As written in our previous papers, Making an Impact: Aligning Values with Investment, and Designing Investment Policy for ESG and Impact Investing, at HighView we believe that as Responsible Investing continues to gain ground, it is our role to ensure we are well versed and adapting practices in this space. Practices that allow us to better understand both the financial risk of our investments, as well as the long term risk of negative social and environmental impacts they could create. The world of maximizing short term returns without regard to long term impact will harm us all. As investors, we have a role to play in shaping outcomes through our investments.
The 2018 Canadian Responsible Investment Trends Report tells us that Responsible Investing continues to experience rapid growth in Canada, data from their survey tells us that Environmental, Social and Governance (ESG) factors are now important components of investment decisions, and in fact, Responsible Investing now comprises over 50% of all assets under management in Canada. The top four reasons for considering ESG are:
improving returns over time,
meeting client demand, and
fulfilling fiduciary duty.
Interestingly but not surprisingly, the topic of integrating ESG seem to be more prominent following significant disruptive events. Professor John Ruggie from Harvard University told us that two ESG spikes have occurred in the USA – one following the financial crisis of 2007-2008, and the second following the 2016 election of President Trump. There is a growing understanding that negative social and environmental impact is not without significant costs. We need to be concerned with the impact on human, social and natural capital, not just financial capital.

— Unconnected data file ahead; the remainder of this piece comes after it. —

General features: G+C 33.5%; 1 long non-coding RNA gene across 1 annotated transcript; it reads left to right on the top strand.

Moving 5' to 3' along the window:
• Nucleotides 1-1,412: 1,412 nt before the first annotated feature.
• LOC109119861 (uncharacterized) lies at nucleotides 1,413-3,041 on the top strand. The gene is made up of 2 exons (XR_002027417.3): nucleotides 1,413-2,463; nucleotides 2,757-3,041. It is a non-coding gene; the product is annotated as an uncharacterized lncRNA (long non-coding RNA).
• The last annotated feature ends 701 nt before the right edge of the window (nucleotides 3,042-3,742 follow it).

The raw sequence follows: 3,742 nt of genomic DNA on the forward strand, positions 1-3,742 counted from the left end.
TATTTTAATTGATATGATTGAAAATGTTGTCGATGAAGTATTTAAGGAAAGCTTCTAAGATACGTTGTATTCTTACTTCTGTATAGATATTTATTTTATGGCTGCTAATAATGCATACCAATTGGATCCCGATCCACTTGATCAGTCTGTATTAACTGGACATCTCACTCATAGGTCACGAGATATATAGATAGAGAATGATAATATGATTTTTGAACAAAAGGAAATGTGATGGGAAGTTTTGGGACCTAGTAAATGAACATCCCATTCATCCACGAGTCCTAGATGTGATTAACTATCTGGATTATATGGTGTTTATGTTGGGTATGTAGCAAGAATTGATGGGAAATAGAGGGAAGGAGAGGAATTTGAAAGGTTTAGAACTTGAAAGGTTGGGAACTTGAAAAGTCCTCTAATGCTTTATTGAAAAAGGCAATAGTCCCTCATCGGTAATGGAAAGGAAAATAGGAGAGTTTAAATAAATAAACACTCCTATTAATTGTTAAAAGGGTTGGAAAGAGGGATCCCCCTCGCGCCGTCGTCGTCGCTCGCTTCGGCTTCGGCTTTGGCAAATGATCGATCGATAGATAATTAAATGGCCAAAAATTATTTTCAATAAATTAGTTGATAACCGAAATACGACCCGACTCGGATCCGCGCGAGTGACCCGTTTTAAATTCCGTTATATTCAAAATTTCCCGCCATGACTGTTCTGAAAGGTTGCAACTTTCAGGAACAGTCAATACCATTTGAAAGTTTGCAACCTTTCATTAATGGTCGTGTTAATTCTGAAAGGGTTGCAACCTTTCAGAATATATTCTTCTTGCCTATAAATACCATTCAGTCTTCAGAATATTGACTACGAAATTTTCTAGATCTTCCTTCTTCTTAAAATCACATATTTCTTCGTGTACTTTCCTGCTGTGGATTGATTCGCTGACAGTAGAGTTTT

As Erica Karp of Cornerstone Capital spoke about in our lifetime we are witnessing unprecedented change – we need a regenerative economy and we won’t get there without changing the current system. The focus on maximizing short term shareholder returns distracts companies from doing what they should be doing – innovating, investing and renewing their strategies to take care of ALL stakeholders.
In September 2015, 193 countries of the UN General Assembly adopted the 17 SDGs that were developed by the UN to end poverty, protect the planet and ensure prosperity for all with an agenda for global sustainability by 2030. We believe it is important to consider the SDGs in the analytical framework that our investment managers employ. All companies make a social and environmental impact at some level, and through our allocation of capital and direct engagement with company management, we can push for more positive impact and improvement on ESG practices.